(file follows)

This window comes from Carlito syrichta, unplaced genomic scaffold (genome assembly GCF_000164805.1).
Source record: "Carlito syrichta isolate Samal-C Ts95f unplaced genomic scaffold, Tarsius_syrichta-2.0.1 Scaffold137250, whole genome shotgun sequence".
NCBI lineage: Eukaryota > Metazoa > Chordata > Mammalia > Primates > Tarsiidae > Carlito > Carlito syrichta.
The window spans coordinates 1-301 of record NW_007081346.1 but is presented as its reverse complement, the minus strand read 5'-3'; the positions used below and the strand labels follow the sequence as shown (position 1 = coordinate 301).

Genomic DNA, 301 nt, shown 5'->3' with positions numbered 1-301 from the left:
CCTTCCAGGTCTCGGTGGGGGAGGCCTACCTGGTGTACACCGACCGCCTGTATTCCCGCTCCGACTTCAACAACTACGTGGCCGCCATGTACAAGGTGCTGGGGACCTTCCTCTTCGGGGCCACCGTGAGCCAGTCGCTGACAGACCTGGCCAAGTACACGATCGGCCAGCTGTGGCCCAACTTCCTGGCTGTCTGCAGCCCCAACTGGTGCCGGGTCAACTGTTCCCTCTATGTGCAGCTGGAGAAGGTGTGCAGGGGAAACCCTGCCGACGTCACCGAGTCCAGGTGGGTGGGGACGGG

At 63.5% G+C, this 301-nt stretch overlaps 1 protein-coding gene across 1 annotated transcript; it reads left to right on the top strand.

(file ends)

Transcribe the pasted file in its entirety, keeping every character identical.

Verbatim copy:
This window comes from Carlito syrichta, unplaced genomic scaffold (genome assembly GCF_000164805.1).
Source record: "Carlito syrichta isolate Samal-C Ts95f unplaced genomic scaffold, Tarsius_syrichta-2.0.1 Scaffold137250, whole genome shotgun sequence".
NCBI lineage: Eukaryota > Metazoa > Chordata > Mammalia > Primates > Tarsiidae > Carlito > Carlito syrichta.
The window spans coordinates 1-301 of record NW_007081346.1 but is presented as its reverse complement, the minus strand read 5'-3'; the positions used below and the strand labels follow the sequence as shown (position 1 = coordinate 301).

Genomic DNA, 301 nt, shown 5'->3' with positions numbered 1-301 from the left:
CCTTCCAGGTCTCGGTGGGGGAGGCCTACCTGGTGTACACCGACCGCCTGTATTCCCGCTCCGACTTCAACAACTACGTGGCCGCCATGTACAAGGTGCTGGGGACCTTCCTCTTCGGGGCCACCGTGAGCCAGTCGCTGACAGACCTGGCCAAGTACACGATCGGCCAGCTGTGGCCCAACTTCCTGGCTGTCTGCAGCCCCAACTGGTGCCGGGTCAACTGTTCCCTCTATGTGCAGCTGGAGAAGGTGTGCAGGGGAAACCCTGCCGACGTCACCGAGTCCAGGTGGGTGGGGACGGG

At 63.5% G+C, this 301-nt stretch overlaps 1 protein-coding gene across 1 annotated transcript; it reads left to right on the top strand.